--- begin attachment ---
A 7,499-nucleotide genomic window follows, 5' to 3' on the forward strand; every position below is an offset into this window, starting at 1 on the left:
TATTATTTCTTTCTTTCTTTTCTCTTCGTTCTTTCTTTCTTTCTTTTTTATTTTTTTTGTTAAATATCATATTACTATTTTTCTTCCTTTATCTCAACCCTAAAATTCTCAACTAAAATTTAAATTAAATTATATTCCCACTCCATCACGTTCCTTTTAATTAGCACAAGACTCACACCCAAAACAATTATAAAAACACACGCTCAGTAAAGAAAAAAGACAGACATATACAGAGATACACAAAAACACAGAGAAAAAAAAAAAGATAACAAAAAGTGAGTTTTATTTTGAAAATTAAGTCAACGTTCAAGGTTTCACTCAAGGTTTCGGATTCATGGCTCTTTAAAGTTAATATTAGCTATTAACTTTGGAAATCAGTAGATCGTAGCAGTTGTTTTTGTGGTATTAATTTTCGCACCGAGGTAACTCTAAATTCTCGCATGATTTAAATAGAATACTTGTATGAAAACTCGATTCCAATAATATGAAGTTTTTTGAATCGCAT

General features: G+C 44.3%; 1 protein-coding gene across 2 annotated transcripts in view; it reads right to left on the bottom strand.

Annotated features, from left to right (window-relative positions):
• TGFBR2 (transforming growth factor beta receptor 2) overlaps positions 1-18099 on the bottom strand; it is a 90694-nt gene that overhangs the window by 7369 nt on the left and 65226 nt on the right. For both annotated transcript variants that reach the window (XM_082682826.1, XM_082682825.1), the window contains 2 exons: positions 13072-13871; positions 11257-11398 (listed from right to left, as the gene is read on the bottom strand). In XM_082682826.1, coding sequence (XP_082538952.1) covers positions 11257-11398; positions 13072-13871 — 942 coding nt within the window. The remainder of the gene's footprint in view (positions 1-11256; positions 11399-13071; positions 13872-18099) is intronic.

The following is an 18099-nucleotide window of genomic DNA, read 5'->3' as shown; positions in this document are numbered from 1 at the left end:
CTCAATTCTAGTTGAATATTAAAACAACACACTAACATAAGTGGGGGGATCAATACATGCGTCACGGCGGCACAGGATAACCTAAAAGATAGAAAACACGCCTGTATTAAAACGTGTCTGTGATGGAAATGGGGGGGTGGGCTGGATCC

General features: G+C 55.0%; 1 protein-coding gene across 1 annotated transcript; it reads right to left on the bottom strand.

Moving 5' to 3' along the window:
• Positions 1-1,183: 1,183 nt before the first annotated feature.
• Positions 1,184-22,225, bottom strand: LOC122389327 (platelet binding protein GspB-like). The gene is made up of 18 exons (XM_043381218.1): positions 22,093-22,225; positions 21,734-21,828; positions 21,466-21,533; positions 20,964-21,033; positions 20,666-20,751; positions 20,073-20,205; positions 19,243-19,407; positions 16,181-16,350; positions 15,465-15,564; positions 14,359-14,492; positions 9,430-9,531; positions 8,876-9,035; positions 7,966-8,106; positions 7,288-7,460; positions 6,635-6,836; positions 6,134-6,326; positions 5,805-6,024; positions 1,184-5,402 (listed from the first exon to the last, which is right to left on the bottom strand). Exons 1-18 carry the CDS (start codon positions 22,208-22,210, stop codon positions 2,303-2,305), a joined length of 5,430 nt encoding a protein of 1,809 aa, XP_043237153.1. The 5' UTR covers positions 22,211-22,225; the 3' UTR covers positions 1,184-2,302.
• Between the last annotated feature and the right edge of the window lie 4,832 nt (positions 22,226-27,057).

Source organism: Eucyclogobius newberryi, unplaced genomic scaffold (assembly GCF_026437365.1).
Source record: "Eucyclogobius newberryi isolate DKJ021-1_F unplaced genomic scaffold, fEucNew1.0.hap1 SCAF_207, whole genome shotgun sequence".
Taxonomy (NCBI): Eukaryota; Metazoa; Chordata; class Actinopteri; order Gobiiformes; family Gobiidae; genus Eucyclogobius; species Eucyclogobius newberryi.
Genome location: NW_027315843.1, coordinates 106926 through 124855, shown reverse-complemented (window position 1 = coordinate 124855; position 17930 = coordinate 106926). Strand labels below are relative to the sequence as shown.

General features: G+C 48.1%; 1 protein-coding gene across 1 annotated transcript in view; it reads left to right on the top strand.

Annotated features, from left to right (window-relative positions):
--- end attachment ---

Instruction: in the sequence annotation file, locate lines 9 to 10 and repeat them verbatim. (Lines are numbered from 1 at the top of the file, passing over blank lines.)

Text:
Moving 5' to 3' along the window:
• Positions 1-1,183: 1,183 nt before the first annotated feature.